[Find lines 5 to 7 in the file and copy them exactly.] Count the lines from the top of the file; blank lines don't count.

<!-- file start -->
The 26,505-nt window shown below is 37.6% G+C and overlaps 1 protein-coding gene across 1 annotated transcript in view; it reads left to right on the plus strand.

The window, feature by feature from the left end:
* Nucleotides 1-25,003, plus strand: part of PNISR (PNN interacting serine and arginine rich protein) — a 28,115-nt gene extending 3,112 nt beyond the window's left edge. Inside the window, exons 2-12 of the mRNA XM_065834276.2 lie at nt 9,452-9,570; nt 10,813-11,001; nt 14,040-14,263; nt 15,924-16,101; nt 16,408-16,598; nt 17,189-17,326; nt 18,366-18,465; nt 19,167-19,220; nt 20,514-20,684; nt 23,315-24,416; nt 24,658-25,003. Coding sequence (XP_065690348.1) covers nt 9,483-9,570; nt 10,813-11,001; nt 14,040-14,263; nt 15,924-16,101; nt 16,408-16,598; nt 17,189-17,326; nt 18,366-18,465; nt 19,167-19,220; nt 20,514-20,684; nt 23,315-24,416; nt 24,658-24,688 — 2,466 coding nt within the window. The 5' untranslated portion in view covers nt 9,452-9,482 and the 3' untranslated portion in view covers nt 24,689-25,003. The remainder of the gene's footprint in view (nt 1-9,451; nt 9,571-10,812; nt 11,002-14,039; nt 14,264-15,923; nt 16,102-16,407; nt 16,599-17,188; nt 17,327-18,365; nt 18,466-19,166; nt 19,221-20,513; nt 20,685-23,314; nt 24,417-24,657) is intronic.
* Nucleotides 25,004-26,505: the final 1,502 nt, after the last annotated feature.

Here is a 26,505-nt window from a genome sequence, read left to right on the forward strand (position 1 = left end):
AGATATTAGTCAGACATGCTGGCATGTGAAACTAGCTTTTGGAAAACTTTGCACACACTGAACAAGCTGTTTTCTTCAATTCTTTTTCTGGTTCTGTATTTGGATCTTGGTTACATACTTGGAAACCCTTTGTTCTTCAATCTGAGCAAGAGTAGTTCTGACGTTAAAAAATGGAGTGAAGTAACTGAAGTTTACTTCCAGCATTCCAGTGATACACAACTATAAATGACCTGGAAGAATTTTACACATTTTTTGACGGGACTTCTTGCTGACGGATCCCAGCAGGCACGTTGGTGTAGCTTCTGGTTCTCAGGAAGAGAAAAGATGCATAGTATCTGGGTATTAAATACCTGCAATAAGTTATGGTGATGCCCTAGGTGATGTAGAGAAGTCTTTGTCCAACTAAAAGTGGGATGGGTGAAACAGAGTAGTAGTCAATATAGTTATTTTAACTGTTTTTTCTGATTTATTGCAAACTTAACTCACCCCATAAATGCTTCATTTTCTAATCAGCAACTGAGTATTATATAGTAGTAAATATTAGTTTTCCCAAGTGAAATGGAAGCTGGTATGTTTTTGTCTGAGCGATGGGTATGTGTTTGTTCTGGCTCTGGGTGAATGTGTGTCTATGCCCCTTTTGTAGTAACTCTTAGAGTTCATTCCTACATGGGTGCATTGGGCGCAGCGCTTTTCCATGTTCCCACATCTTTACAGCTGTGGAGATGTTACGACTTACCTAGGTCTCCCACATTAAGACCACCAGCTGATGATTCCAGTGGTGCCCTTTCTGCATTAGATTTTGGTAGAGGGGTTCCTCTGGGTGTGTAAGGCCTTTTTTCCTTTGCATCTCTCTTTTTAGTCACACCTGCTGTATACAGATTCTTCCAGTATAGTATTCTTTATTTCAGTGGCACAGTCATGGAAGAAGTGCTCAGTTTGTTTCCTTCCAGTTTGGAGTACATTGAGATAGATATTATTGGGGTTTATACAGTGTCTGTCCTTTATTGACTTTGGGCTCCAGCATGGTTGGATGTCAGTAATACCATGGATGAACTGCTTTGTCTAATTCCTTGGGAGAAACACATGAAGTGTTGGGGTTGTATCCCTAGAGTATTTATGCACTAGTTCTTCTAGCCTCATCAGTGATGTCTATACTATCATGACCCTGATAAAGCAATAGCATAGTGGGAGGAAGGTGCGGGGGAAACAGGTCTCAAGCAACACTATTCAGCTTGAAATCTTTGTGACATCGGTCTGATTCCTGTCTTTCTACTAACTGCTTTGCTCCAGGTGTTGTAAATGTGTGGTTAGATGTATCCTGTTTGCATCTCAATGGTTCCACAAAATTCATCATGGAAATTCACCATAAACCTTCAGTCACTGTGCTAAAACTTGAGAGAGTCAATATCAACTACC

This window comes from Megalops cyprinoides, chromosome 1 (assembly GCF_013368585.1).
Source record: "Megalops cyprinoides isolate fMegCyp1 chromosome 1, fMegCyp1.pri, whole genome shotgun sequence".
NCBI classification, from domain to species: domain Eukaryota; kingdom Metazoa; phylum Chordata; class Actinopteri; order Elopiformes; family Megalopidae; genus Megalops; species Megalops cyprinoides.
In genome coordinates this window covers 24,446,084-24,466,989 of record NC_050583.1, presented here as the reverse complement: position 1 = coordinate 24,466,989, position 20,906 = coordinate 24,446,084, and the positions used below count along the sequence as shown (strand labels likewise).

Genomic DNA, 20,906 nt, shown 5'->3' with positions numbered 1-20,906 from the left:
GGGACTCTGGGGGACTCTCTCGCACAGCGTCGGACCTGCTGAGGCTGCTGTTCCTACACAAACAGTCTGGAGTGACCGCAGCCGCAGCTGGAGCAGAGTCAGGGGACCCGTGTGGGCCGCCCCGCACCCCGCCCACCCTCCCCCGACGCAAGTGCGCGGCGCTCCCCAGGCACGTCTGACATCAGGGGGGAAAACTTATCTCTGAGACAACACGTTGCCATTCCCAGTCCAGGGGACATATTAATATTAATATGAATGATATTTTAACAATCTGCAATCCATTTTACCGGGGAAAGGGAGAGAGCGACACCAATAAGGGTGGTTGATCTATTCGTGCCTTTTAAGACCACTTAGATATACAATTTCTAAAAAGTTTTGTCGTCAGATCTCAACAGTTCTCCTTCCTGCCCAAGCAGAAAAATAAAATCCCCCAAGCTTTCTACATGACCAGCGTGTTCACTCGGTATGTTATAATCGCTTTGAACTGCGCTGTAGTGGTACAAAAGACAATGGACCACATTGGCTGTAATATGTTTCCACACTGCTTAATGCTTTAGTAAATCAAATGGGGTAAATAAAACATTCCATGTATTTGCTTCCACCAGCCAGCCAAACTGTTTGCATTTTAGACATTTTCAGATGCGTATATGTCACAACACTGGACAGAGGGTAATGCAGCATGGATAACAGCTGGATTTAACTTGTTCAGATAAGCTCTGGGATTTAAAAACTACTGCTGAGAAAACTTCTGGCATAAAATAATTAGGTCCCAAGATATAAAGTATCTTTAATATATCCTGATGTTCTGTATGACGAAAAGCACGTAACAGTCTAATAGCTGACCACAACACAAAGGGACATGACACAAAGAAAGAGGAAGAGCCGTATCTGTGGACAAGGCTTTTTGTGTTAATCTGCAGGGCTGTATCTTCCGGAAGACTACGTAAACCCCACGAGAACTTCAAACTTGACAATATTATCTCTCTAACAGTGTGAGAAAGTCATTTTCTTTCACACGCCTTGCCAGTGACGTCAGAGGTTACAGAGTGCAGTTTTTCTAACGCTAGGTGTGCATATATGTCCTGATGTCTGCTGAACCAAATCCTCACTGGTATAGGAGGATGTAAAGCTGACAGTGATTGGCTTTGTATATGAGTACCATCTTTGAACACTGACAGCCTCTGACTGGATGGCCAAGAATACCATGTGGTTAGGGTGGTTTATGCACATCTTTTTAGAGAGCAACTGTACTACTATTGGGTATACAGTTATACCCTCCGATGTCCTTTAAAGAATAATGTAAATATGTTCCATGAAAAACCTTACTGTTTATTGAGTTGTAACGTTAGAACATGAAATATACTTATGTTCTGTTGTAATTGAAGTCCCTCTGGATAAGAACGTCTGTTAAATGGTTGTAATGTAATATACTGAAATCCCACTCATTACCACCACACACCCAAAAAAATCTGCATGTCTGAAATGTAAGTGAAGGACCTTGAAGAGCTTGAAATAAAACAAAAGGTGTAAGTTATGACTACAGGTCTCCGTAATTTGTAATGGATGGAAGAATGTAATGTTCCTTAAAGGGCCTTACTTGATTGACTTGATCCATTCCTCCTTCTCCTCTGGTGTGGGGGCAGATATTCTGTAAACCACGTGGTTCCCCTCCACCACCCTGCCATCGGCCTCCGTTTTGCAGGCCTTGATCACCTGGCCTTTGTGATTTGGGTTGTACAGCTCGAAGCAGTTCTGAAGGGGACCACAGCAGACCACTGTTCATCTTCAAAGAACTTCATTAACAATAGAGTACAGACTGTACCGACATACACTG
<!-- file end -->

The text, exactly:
Here is a 26,505-nt window from a genome sequence, read left to right on the forward strand (position 1 = left end):
AGATATTAGTCAGACATGCTGGCATGTGAAACTAGCTTTTGGAAAACTTTGCACACACTGAACAAGCTGTTTTCTTCAATTCTTTTTCTGGTTCTGTATTTGGATCTTGGTTACATACTTGGAAACCCTTTGTTCTTCAATCTGAGCAAGAGTAGTTCTGACGTTAAAAAATGGAGTGAAGTAACTGAAGTTTACTTCCAGCATTCCAGTGATACACAACTATAAATGACCTGGAAGAATTTTACACATTTTTTGACGGGACTTCTTGCTGACGGATCCCAGCAGGCACGTTGGTGTAGCTTCTGGTTCTCAGGAAGAGAAAAGATGCATAGTATCTGGGTATTAAATACCTGCAATAAGTTATGGTGATGCCCTAGGTGATGTAGAGAAGTCTTTGTCCAACTAAAAGTGGGATGGGTGAAACAGAGTAGTAGTCAATATAGTTATTTTAACTGTTTTTTCTGATTTATTGCAAACTTAACTCACCCCATAAATGCTTCATTTTCTAATCAGCAACTGAGTATTATATAGTAGTAAATATTAGTTTTCCCAAGTGAAATGGAAGCTGGTATGTTTTTGTCTGAGCGATGGGTATGTGTTTGTTCTGGCTCTGGGTGAATGTGTGTCTATGCCCCTTTTGTAGTAACTCTTAGAGTTCATTCCTACATGGGTGCATTGGGCGCAGCGCTTTTCCATGTTCCCACATCTTTACAGCTGTGGAGATGTTACGACTTACCTAGGTCTCCCACATTAAGACCACCAGCTGATGATTCCAGTGGTGCCCTTTCTGCATTAGATTTTGGTAGAGGGGTTCCTCTGGGTGTGTAAGGCCTTTTTTCCTTTGCATCTCTCTTTTTAGTCACACCTGCTGTATACAGATTCTTCCAGTATAGTATTCTTTATTTCAGTGGCACAGTCATGGAAGAAGTGCTCAGTTTGTTTCCTTCCAGTTTGGAGTACATTGAGATAGATATTATTGGGGTTTATACAGTGTCTGTCCTTTATTGACTTTGGGCTCCAGCATGGTTGGATGTCAGTAATACCATGGATGAACTGCTTTGTCTAATTCCTTGGGAGAAACACATGAAGTGTTGGGGTTGTATCCCTAGAGTATTTATGCACTAGTTCTTCTAGCCTCATCAGTGATGTCTATACTATCATGACCCTGATAAAGCAATAGCATAGTGGGAGGAAGGTGCGGGGGAAACAGGTCTCAAGCAACACTATTCAGCTTGAAATCTTTGTGACATCGGTCTGATTCCTGTCTTTCTACTAACTGCTTTGCTCCAGGTGTTGTAAATGTGTGGTTAGATGTATCCTGTTTGCATCTCAATGGTTCCACAAAATTCATCATGGAAATTCACCATAAACCTTCAGTCACTGTGCTAAAACTTGAGAGAGTCAATATCAACTACC

This window comes from Megalops cyprinoides, chromosome 1 (assembly GCF_013368585.1).